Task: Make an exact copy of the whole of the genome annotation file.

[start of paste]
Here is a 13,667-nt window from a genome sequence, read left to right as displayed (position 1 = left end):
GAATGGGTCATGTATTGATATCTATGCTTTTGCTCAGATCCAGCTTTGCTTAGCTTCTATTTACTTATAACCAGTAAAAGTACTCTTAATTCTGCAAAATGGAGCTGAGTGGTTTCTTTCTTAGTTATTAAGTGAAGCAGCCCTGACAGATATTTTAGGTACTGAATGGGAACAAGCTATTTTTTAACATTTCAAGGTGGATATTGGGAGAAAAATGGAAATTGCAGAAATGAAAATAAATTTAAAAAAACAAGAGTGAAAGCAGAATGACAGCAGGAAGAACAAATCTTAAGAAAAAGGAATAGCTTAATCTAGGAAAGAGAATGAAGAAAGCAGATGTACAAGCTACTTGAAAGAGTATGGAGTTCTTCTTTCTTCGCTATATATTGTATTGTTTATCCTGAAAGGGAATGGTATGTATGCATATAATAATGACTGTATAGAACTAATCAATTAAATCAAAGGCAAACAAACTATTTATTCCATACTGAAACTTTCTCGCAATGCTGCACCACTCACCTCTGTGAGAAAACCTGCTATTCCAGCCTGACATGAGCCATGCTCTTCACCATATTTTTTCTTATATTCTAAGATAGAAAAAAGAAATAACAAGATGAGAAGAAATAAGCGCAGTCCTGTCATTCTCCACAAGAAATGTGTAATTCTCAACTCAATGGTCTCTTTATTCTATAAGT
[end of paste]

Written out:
Here is a 13,667-nt window from a genome sequence, read left to right as displayed (position 1 = left end):
GAATGGGTCATGTATTGATATCTATGCTTTTGCTCAGATCCAGCTTTGCTTAGCTTCTATTTACTTATAACCAGTAAAAGTACTCTTAATTCTGCAAAATGGAGCTGAGTGGTTTCTTTCTTAGTTATTAAGTGAAGCAGCCCTGACAGATATTTTAGGTACTGAATGGGAACAAGCTATTTTTTAACATTTCAAGGTGGATATTGGGAGAAAAATGGAAATTGCAGAAATGAAAATAAATTTAAAAAAACAAGAGTGAAAGCAGAATGACAGCAGGAAGAACAAATCTTAAGAAAAAGGAATAGCTTAATCTAGGAAAGAGAATGAAGAAAGCAGATGTACAAGCTACTTGAAAGAGTATGGAGTTCTTCTTTCTTCGCTATATATTGTATTGTTTATCCTGAAAGGGAATGGTATGTATGCATATAATAATGACTGTATAGAACTAATCAATTAAATCAAAGGCAAACAAACTATTTATTCCATACTGAAACTTTCTCGCAATGCTGCACCACTCACCTCTGTGAGAAAACCTGCTATTCCAGCCTGACATGAGCCATGCTCTTCACCATATTTTTTCTTATATTCTAAGATAGAAAAAAGAAATAACAAGATGAGAAGAAATAAGCGCAGTCCTGTCATTCTCCACAAGAAATGTGTAATTCTCAACTCAATGGTCTCTTTATTCTATAAGT